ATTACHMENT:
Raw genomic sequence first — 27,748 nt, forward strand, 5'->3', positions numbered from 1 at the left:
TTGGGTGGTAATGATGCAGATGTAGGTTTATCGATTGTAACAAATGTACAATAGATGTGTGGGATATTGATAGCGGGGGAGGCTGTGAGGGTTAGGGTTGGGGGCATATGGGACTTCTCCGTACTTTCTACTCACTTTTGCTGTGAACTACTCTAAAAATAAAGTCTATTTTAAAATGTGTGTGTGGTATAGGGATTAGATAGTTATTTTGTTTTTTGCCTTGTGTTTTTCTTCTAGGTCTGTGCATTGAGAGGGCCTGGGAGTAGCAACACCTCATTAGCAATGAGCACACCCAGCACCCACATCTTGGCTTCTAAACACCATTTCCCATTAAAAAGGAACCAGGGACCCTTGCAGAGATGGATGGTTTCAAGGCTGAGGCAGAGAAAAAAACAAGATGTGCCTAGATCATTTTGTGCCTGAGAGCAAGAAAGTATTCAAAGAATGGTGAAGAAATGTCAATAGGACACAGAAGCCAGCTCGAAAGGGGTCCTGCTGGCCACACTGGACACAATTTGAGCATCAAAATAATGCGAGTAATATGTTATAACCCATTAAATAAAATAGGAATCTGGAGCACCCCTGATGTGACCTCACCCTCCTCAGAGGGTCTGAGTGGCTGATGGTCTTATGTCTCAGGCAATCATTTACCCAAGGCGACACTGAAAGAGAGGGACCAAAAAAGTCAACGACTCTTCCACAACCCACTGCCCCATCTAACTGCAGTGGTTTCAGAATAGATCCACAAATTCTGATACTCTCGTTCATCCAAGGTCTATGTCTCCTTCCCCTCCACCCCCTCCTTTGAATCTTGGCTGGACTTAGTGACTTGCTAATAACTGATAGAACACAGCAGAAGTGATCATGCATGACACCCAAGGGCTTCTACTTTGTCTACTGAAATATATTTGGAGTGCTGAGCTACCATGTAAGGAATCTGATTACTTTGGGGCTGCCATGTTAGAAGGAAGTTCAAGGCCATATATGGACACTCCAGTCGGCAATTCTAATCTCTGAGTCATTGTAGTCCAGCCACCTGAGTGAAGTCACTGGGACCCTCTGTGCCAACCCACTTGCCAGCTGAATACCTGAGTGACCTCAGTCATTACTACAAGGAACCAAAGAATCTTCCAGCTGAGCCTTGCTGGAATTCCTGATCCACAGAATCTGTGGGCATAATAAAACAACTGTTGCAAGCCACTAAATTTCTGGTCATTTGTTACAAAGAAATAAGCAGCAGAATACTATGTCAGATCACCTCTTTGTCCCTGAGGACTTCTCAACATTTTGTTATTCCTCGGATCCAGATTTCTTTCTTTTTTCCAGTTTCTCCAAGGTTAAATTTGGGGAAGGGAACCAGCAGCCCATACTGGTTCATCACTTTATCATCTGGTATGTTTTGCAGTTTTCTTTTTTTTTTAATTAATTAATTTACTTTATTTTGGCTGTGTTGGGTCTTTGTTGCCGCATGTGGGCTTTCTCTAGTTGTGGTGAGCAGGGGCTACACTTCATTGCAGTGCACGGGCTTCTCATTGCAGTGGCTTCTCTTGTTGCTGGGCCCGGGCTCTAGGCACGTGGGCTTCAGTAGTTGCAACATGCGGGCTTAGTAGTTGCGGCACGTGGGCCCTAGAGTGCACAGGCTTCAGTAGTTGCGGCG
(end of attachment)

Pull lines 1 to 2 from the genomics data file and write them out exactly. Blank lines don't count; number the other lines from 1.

Raw genomic sequence first — 27,748 nt, forward strand, 5'->3', positions numbered from 1 at the left:
TTGGGTGGTAATGATGCAGATGTAGGTTTATCGATTGTAACAAATGTACAATAGATGTGTGGGATATTGATAGCGGGGGAGGCTGTGAGGGTTAGGGTTGGGGGCATATGGGACTTCTCCGTACTTTCTACTCACTTTTGCTGTGAACTACTCTAAAAATAAAGTCTATTTTAAAATGTGTGTGTGGTATAGGGATTAGATAGTTATTTTGTTTTTTGCCTTGTGTTTTTCTTCTAGGTCTGTGCATTGAGAGGGCCTGGGAGTAGCAACACCTCATTAGCAATGAGCACACCCAGCACCCACATCTTGGCTTCTAAACACCATTTCCCATTAAAAAGGAACCAGGGACCCTTGCAGAGATGGATGGTTTCAAGGCTGAGGCAGAGAAAAAAACAAGATGTGCCTAGATCATTTTGTGCCTGAGAGCAAGAAAGTATTCAAAGAATGGTGAAGAAATGTCAATAGGACACAGAAGCCAGCTCGAAAGGGGTCCTGCTGGCCACACTGGACACAATTTGAGCATCAAAATAATGCGAGTAATATGTTATAACCCATTAAATAAAATAGGAATCTGGAGCACCCCTGATGTGACCTCACCCTCCTCAGAGGGTCTGAGTGGCTGATGGTCTTATGTCTCAGGCAATCATTTACCCAAGGCGACACTGAAAGAGAGGGACCAAAAAAGTCAACGACTCTTCCACAACCCACTGCCCCATCTAACTGCAGTGGTTTCAGAATAGATCCACAAATTCTGATACTCTCGTTCATCCAAGGTCTATGTCTCCTTCCCCTCCACCCCCTCCTTTGAATCTTGGCTGGACTTAGTGACTTGCTAATAACTGATAGAACACAGCAGAAGTGATCATGCATGACACCCAAGGGCTTCTACTTTGTCTACTGAAATATATTTGGAGTGCTGAGCTACCATGTAAGGAATCTGATTACTTTGGGGCTGCCATGTTAGAAGGAAGTTCAAGGCCATATATGGACACTCCAGTCGGCAATTCTAATCTCTGAGTCATTGTAGTCCAGCCACCTGAGTGAAGTCACTGGGACCCTCTGTGCCAACCCACTTGCCAGCTGAATACCTGAGTGACCTCAGTCATTACTACAAGGAACCAAAGAATCTTCCAGCTGAGCCTTGCTGGAATTCCTGATCCACAGAATCTGTGGGCATAATAAAACAACTGTTGCAAGCCACTAAATTTCTGGTCATTTGTTACAAAGAAATAAGCAGCAGAATACTATGTCAGATCACCTCTTTGTCCCTGAGGACTTCTCAACATTTTGTTATTCCTCGGATCCAGATTTCTTTCTTTTTTCCAGTTTCTCCAAGGTTAAATTTGGGGAAGGGAACCAGCAGCCCATACTGGTTCATCACTTTATCATCTGGTATGTTTTGCAGTTTTCTTTTTTTTTTAATTAATTAATTTACTTTATTTTGGCTGTGTTGGGTCTTTGTTGCCGCATGTGGGCTTTCTCTAGTTGTGGTGAGCAGGGGCTACACTTCATTGCAGTGCACGGGCTTCTCATTGCAGTGGCTTCTCTTGTTGCTGGGCCCGGGCTCTAGGCACGTGGGCTTCAGTAGTTGCAACATGCGGGCTTAGTAGTTGCGGCACGTGGGCCCTAGAGTGCACAGGCTTCAGTAGTTGCGGCG